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News, nuggets and longreads 20 November 2021: Tangled timelines

In the past week, we came across lots of good writing about beer and pubs. Here’s the best of it, from portraits of pubs to experiments in fiction.

First, a recipe. If you’ve ever wanted to try making historical ‘cock ale’ but worried that you’d be lumbered with a lot of work to end up with a large batch of rank-tasting chicken beer, Dr Christina Wade has the answer:

I am making only a small portion of this recipe, one beer bottle worth, for reasons. So if one bottle of beer is 500ml and this recipe is based on 8 gallons of ale which is 30,280ml, then one bottle of beer is around 1/60th of the recipe. I bet you didn’t think you would have to do math on a beer blog, but here we are… I used those stock pots cause they seemed a bit fancier and just dropped them into some boiling ale… My ratios are one chicken stock pot per bottle of ale (500ml).

We are promised an update on how it tasted sometime soon.


Sahti producer next to his brewing vessels.
Pekka Kääriäinen. SOURCE: Lars Marius Garshol.

Lars Marius Garshol continues his exploration of Sahti with an account of a visit to a major Finnish producer, Lammin Sahti. As always, it’s packed with interesting details, both technical and human:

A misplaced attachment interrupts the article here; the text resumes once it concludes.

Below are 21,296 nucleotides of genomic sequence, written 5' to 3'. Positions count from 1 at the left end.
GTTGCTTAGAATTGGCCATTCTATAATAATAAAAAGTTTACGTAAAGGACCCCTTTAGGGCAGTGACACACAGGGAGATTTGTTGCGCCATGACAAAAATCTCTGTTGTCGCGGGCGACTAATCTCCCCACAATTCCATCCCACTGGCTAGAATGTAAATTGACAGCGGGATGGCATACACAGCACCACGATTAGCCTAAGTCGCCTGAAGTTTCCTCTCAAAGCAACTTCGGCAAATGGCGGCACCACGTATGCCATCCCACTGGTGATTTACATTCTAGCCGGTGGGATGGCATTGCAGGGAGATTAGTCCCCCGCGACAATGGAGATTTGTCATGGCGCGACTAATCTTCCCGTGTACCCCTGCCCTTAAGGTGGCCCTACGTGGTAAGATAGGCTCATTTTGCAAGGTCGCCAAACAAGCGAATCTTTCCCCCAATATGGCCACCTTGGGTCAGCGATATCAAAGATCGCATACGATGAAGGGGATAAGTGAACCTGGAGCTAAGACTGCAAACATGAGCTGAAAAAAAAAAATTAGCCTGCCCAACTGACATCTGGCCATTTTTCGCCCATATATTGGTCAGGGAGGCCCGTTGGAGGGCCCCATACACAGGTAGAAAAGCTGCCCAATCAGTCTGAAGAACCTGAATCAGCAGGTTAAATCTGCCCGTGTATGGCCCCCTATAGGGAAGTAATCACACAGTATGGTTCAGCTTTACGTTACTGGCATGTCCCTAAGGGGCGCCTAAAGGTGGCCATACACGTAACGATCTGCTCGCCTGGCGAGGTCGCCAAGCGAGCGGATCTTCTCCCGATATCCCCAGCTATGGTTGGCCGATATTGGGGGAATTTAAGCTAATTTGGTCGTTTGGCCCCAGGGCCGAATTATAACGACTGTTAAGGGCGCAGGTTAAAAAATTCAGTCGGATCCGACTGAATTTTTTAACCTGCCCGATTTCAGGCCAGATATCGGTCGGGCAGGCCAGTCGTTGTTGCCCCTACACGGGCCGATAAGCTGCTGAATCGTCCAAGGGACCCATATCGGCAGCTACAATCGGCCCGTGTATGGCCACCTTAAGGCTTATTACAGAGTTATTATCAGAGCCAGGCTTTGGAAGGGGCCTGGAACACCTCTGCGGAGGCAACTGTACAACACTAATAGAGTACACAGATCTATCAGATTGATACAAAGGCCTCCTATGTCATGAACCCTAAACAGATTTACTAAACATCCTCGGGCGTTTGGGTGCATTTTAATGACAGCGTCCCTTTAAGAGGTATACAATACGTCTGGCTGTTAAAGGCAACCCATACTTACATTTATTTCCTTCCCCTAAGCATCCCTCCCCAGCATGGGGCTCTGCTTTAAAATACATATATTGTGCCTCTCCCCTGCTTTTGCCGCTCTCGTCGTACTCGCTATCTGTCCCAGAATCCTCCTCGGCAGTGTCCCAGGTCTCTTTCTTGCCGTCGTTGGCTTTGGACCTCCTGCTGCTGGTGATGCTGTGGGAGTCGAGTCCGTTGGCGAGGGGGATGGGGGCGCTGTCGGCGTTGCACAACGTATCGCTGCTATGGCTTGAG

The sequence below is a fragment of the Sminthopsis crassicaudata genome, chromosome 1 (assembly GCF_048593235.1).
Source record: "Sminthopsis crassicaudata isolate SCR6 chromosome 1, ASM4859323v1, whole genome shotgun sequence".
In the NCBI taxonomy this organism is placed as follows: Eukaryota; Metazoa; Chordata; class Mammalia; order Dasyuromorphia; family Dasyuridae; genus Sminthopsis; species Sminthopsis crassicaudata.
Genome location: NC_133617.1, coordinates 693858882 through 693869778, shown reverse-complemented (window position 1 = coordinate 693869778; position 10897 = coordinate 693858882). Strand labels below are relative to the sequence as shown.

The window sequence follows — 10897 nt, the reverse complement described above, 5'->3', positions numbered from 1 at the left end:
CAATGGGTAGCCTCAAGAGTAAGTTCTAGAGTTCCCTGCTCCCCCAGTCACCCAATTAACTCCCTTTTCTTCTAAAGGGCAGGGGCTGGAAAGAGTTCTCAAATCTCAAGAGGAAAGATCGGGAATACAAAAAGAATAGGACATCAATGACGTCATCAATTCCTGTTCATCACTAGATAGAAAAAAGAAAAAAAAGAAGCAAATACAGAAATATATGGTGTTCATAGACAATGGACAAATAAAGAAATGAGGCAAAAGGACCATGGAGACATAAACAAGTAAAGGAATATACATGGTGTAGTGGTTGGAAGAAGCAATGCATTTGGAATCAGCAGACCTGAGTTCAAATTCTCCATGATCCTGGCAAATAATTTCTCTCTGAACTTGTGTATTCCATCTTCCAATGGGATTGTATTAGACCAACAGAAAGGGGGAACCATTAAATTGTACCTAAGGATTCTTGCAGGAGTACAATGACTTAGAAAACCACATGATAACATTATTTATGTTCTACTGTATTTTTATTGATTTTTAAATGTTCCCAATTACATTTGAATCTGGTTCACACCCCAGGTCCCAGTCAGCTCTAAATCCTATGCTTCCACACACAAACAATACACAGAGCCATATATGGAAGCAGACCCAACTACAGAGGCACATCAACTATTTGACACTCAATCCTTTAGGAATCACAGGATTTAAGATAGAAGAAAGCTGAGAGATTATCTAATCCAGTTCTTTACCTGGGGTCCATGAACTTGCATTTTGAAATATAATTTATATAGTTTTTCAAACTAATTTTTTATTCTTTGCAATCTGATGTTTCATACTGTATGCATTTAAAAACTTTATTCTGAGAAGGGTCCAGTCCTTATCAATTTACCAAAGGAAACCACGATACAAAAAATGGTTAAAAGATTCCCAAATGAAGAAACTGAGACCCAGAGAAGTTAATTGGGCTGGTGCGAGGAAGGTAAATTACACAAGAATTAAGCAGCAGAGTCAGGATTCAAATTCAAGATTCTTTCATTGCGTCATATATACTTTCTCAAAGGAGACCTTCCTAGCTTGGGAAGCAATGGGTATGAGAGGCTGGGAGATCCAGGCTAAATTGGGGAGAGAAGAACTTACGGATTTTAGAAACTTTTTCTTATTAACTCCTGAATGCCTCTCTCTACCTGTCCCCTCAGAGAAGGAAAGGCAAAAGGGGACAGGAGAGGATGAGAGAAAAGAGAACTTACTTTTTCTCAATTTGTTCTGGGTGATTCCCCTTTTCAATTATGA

I asked Pekka how he started and he told me he started brewing in 1970, when he was 14. He picked up brewing from a friend, simply because he thought it was interesting, he said. “But my mother didn’t like it. She said: ‘In this house no sahti will be made.'”

“So what did you do,” we asked, inevitably.

Pekka looked at us in his usual expressionless, determined way, then shrugged. He just kept brewing and his mother simply had to accept it.


A brain.

Mark Johnson has returned for another pass at a theme that’s important to him: attitudes to drink, drinking and alcohol addiction. This time, he’s asking us to think about how we talk about controlling our intake:

As a fan of the 90s American sitcom Friends I can’t help but notice the casual attitude to beer drinking in it. Whilst the situations are unrealistic – and I am not suggesting otherwise – the nonchalant approach to alcohol is actually healthy. People walk into rooms and grab a beer from the fridge, as if they are putting the kettle on for a brew. Beer isn’t an event. Beer isn’t a binge. Beer isn’t something that only exists on social media… What beer is in this universe is a casual drink that you can grab if you fancy one, assuming that you don’t need to drive later in the day. Nobody frowns upon it. Nobody questions the time of day or situation. Therefore nobody is a problematic binge drinker or hiding their desire for a beer. If we could remove the guilt surrounding drink then our relationship with it would be much healthier.


19th century brewing equipment.
SOURCE: Eoghan Walsh/Brussels Beer City.

At Brussels Beer City Eoghan Walsh takes us another step on the journey through the history of Brussels beer in 50 objects with #19 – the De La Vergne Compressor: